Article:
Health officials have sought to reassure the public about the UAE's readiness to tackle a swine flu outbreak.
Health officials ready for swine flu
Health officials have sought to reassure the public about the UAE's readiness to tackle a swine flu outbreak, as the number of confirmed cases of H1N1 virus in the country jumped from one to five last week. "We don't want [people] to panic and we want them to be aware that medication is available. People can be treated and they are fine. They can go back to work and continue with their life normally," said Dr Khodr Awad, a health education consultant with the Ministry of Health (MoH).
There are ample supplies of the anti-viral drugs Tamiflu and Relenza in the UAE to handle an emergency, according to the ministry. Sources from inside the MoH have estimated that there are supplies for 50,000 cases. By September there would be enough drugs in the country to treat the entire population, according to the Minister of Health, Dr Hani Hassan Ali. But most important, say officials at the World Health Organisation (WHO), an outbreak of the virus in the country would be impossible to avoid.
"We can delay the outbreak in a country, but we cannot stop it," said Dr Mamunur Malik, an epidemiologist in the WHO's Regional Office for the Eastern Mediterranean. But he said countries could take steps to delay an outbreak of H1N1 inside their borders and to minimise the number of people affected. "Most cases are travel-related, so what we need to do is limit the in-country transmission to as much as possible."
Swine flu has reached pandemic levels, according to the WHO, but the disease itself is generally mild. This strain is unlike other forms of flu in that it tends to infect younger people, aged between 30 and 50. "It is pandemic phase six; the transmission is happening in most places around the world, but it is not a killer disease. The mortality rate is very low," said Dr Malik. All five confirmed cases in the UAE caught the virus abroad.
At the end of May the first case was confirmed in a Pakistani man who travelled to Abu Dhabi from Canada. Although previous cases involved people with the virus passing through the country, this was the first instance of the disease attacking someone who lived in the UAE. The patient was an associate professor at the UAE University faculty of medicine and health sciences in Al Ain and he was quarantined for more than a week, until he recovered. The ministry said his relatives had also been quarantined, but released when they tested negative.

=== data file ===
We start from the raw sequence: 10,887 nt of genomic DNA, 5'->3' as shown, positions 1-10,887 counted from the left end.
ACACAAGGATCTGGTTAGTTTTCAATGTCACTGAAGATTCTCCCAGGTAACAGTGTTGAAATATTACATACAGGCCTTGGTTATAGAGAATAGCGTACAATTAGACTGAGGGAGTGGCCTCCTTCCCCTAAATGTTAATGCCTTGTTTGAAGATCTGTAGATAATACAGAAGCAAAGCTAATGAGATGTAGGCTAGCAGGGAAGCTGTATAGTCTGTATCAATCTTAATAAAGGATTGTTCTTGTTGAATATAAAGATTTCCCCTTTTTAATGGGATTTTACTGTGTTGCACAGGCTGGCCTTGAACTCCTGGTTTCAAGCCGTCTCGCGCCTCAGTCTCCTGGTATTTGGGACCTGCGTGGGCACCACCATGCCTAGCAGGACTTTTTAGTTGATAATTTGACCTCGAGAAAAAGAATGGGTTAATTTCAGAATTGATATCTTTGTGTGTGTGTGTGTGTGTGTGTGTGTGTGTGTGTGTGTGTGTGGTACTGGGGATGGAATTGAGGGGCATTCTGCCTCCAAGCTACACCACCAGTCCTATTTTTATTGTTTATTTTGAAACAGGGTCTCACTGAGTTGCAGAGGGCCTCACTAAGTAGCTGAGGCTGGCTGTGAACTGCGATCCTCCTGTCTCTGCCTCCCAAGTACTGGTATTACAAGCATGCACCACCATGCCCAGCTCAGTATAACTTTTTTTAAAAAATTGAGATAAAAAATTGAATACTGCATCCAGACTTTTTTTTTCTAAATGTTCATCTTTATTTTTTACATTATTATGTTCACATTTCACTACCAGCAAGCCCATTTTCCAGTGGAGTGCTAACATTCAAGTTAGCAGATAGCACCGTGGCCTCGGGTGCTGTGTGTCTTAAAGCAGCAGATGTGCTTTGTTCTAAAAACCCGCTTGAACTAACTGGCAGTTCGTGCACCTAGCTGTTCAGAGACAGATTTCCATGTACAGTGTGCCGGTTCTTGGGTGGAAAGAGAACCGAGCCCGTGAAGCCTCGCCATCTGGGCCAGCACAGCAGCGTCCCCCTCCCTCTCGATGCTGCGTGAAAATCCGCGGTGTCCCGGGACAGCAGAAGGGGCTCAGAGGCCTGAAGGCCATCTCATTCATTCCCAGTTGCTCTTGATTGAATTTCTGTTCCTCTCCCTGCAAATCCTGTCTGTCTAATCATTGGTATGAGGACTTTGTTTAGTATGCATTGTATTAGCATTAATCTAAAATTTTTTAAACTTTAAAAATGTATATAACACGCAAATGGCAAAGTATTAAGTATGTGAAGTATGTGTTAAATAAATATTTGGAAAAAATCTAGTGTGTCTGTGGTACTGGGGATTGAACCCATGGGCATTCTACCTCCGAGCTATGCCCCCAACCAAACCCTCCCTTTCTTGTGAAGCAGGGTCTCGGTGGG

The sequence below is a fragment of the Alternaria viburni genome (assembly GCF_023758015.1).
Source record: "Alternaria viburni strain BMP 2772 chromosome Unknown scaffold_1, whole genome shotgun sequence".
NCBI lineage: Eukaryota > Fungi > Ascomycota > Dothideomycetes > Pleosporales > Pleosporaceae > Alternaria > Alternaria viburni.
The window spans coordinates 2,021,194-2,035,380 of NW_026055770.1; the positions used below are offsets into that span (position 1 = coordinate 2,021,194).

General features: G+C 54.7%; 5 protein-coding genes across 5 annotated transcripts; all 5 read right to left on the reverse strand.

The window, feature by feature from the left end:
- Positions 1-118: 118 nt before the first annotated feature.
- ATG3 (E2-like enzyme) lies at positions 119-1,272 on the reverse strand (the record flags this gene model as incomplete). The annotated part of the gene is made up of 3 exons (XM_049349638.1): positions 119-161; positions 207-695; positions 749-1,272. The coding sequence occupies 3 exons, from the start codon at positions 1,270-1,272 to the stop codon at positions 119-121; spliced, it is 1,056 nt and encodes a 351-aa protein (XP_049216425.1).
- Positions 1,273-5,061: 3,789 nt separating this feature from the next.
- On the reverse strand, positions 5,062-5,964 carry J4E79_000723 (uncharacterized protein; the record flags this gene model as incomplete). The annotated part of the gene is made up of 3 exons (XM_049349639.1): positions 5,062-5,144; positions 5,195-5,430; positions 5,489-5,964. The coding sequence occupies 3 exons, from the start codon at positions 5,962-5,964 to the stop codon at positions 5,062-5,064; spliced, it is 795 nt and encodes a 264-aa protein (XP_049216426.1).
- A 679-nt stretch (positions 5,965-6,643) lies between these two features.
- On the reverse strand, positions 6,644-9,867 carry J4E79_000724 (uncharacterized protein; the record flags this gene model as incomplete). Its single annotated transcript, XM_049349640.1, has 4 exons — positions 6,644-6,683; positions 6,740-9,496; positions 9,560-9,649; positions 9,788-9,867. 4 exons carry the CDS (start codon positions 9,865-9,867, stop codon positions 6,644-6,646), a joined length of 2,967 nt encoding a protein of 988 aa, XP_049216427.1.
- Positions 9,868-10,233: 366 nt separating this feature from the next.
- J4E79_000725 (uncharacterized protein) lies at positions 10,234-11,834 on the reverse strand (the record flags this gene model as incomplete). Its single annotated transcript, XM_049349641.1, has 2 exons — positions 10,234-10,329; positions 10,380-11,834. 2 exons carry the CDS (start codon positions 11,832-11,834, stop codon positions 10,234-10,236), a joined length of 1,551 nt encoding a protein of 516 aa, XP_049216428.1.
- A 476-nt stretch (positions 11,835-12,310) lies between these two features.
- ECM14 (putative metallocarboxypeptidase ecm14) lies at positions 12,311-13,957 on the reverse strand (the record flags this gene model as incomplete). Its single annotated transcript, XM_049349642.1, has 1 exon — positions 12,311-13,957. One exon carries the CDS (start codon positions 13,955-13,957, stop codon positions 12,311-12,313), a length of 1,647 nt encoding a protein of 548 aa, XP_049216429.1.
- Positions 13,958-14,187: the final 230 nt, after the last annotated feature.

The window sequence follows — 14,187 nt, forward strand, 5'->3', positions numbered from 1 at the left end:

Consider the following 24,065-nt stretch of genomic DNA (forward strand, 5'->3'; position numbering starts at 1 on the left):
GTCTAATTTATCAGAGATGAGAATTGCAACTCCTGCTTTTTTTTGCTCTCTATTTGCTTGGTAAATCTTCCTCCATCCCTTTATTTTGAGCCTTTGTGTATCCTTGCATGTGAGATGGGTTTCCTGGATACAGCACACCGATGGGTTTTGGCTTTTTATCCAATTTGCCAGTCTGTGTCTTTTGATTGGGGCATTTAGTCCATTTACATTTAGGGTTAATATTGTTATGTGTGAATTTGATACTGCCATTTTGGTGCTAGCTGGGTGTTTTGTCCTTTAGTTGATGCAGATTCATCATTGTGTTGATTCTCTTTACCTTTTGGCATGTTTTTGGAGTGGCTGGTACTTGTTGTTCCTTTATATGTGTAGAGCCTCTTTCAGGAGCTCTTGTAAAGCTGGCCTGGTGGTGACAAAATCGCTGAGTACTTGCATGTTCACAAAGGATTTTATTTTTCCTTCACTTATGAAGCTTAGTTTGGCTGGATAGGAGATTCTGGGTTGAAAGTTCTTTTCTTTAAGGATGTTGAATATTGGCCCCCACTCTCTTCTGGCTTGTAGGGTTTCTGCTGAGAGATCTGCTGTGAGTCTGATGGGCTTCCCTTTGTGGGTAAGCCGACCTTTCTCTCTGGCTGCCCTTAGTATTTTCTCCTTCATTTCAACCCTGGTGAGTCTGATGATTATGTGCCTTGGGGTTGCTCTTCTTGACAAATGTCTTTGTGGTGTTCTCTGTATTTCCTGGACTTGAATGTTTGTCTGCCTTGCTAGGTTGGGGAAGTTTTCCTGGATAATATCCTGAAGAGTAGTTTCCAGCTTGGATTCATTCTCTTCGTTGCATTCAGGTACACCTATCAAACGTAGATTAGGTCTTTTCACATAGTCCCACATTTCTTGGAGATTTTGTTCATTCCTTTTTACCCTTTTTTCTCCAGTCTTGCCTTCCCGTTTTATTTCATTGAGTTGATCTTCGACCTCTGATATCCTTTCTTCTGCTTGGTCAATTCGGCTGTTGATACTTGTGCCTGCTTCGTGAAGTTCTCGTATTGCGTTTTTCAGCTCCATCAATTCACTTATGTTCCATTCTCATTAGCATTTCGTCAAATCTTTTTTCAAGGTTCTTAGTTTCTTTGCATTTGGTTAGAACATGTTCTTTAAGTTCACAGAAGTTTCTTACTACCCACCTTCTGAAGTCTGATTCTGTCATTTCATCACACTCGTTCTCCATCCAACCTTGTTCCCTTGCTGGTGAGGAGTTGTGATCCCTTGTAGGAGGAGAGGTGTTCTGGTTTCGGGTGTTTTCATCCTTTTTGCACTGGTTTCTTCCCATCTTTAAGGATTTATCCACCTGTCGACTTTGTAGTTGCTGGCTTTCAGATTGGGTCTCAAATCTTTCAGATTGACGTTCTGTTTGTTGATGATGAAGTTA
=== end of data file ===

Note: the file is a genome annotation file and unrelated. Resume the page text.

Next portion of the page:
The second case was confirmed on June 16. The man was only identified as an Emirati who had flown in from the United States. Five days earlier, the WHO had declared the H1N1 outbreak to be pandemic. Only two days later the MoH confirmed two new cases, both Emiratis travelling from abroad. Both are undergoing treatment and are in stable condition. The next day, Friday, the ministry confirmed the fifth case in the UAE.
The fifth patient, a woman, has only been identified as a UAE resident who arrived in the country on Friday. She is receiving treatment but the ministry would not disclose which hospital she is in or where she had arrived from. Although there have been four cases in the last week, the MoH would not comment on whether this was a growing trend or a statistical anomaly. But the WHO said extreme measures would not contain the virus.
"We do not recommend closing the border or travel restrictions because the disease has already made its geographic spread - the virus has already spread. There is no point taking any containment measures at the point of entry." In May the ministry announced that entry points to the country would be equipped with thermal scanners. These check the temperatures of people crossing the border to determine whether they have a fever, and are potentially infected with the virus.
The MoH, in conjunction with local health authorities, is also launching a campaign to inform people about the disease. The state news agency, WAM, reported that Emirates Mobile Hospital, which began operating last month, has launched the first website to educate the public about the prevention, diagnosis and treatment of H1N1, in co-ordination with the UAE's National Crisis and Emergency Management Authority (NCEMA) under the supervision of the MoH and other agencies.
The website, in Arabic only at www.uaehealthawareness.org, includes detailed information on treatment and prevention. People with chronic disease are most at risk. Clinical evaluations of the disease indicate that people with diseases such as diabetes, or suffering from hypertension, and women who are pregnant, are more likely to suffer complications. More than one in four adults in the UAE suffer from diabetes and about one in three have hypertension.
"This does not mean that all diabetic patients who contract the disease will die. The majority of the deaths have taken place in people who have chronic underlying diseases - lung disease, heart disease and pregnancy is a risk factor as well." More than 85 countries have reported the disease. Although there have been 44,287 confirmed cases, there have been only 810 deaths. It is not known how the virus will progress, but it is clear that it will be an ongoing public health issue.
The director general of the WHO has indicated that is is likely to be around for months or even years. Dr Malik said: "The virus is unpredictable and we are not sure how it will be behaving in the coming weeks, coming months and coming years." firstname.lastname@example.org